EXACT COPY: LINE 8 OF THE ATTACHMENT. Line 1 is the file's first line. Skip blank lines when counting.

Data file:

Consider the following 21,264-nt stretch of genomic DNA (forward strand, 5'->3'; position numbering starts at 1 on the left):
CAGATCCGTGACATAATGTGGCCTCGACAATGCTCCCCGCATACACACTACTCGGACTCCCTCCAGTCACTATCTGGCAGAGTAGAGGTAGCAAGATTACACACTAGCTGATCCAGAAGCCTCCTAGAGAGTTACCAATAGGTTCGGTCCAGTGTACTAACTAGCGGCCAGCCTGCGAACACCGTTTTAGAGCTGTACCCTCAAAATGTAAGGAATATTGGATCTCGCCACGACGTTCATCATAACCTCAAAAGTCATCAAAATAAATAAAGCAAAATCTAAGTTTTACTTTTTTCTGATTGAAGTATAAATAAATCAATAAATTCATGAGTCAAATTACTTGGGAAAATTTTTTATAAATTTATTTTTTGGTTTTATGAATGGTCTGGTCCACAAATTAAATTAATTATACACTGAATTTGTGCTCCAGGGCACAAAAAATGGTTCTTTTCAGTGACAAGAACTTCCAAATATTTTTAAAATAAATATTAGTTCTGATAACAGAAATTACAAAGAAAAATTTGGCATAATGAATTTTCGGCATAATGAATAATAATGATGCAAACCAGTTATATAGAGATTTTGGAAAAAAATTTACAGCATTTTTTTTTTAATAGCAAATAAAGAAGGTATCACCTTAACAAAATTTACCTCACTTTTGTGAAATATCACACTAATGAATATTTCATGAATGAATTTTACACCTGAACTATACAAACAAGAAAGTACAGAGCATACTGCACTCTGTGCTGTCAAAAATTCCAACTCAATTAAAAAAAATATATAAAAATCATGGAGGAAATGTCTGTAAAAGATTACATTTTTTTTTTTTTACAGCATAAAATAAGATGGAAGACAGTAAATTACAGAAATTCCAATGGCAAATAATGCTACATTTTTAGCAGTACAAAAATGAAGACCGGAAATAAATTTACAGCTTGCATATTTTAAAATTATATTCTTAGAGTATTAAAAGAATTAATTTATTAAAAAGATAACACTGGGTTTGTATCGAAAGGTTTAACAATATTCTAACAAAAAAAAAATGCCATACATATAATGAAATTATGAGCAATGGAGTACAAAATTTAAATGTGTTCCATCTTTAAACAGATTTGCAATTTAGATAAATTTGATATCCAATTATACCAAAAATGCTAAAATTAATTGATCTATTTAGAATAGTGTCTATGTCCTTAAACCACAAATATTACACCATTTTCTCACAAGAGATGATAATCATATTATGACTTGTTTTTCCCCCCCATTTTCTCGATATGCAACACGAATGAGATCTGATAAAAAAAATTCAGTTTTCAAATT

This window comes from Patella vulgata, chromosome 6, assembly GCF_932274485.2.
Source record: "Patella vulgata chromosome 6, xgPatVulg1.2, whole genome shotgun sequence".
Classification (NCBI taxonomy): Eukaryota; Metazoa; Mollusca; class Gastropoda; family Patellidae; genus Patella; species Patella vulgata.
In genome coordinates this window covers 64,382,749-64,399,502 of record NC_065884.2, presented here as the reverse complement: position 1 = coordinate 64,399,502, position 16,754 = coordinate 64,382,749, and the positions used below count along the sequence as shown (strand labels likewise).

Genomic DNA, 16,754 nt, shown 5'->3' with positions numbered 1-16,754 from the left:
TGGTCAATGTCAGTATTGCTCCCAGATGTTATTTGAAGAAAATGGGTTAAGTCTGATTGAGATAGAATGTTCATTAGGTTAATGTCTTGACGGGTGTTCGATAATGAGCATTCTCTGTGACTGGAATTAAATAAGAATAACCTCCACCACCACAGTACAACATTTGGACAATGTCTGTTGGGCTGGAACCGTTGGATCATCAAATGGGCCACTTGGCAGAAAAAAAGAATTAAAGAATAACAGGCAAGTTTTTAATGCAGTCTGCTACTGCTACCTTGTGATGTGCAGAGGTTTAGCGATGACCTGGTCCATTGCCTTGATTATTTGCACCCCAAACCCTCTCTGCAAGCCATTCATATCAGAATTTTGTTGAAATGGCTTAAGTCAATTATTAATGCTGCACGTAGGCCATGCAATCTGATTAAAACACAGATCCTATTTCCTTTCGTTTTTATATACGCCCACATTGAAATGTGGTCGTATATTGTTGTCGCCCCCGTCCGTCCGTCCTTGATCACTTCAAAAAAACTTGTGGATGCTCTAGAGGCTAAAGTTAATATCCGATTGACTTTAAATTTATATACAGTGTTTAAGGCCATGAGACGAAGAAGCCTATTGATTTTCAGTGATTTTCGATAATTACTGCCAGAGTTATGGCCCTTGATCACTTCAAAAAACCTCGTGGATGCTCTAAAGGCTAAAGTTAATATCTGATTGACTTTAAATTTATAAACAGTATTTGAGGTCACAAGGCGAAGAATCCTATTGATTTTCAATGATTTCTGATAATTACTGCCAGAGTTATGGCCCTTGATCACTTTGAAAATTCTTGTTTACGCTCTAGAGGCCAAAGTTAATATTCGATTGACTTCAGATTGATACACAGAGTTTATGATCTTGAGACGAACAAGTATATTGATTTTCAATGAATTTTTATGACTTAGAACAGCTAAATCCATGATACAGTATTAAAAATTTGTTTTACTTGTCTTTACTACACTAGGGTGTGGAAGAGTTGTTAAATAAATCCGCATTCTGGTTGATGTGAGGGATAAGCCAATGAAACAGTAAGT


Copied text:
TGGTCAATGTCAGTATTGCTCCCAGATGTTATTTGAAGAAAATGGGTTAAGTCTGATTGAGATAGAATGTTCATTAGGTTAATGTCTTGACGGGTGTTCGATAATGAGCATTCTCTGTGACTGGAATTAAATAAGAATAACCTCCACCACCACAGTACAACATTTGGACAATGTCTGTTGGGCTGGAACCGTTGGATCATCAAATGGGCCACTTGGCAGAAAAAAAGAATTAAAGAATAACAGGCAAGTTTTTAATGCAGTCTGCTACTGCTACCTTGTGATGTGCAGAGGTTTAGCGATGACCTGGTCCATTGCCTTGATTATTTGCACCCCAAACCCTCTCTGCAAGCCATTCATATCAGAATTTTGTTGAAATGGCTTAAGTCAATTATTAATGCTGCACGTAGGCCATGCAATCTGATTAAAACACAGATCCTATTTCCTTTCGTTTTTATATACGCCCACATTGAAATGTGGTCGTATATTGTTGTCGCCCCCGTCCGTCCGTCCTTGATCACTTCAAAAAAACTTGTGGATGCTCTAGAGGCTAAAGTTAATATCCGATTGACTTTAAATTTATATACAGTGTTTAAGGCCATGAGACGAAGAAGCCTATTGATTTTCAGTGATTTTCGATAATTACTGCCAGAGTTATGGCCCTTGATCACTTCAAAAAACCTCGTGGATGCTCTAAAGGCTAAAGTTAATATCTGATTGACTTTAAATTTATAAACAGTATTTGAGGTCACAAGGCGAAGAATCCTATTGATTTTCAATGATTTCTGATAATTACTGCCAGAGTTATGGCCCTTGATCACTTTGAAAATTCTTGTTTACGCTCTAGAGGCCAAAGTTAATATTCGATTGACTTCAGATTGATACACAGAGTTTATGATCTTGAGACGAACAAGTATATTGATTTTCAATGAATTTTTATGACTTAGAACAGCTAAATCCATGATACAGTATTAAAAATTTGTTTTACTTGTCTTTACTACACTAGGGTGTGGAAGAGTTGTTAAATAAATCCGCATTCTGGTTGATGTGAGGGATAAGCCAATGAAACAGTAAGT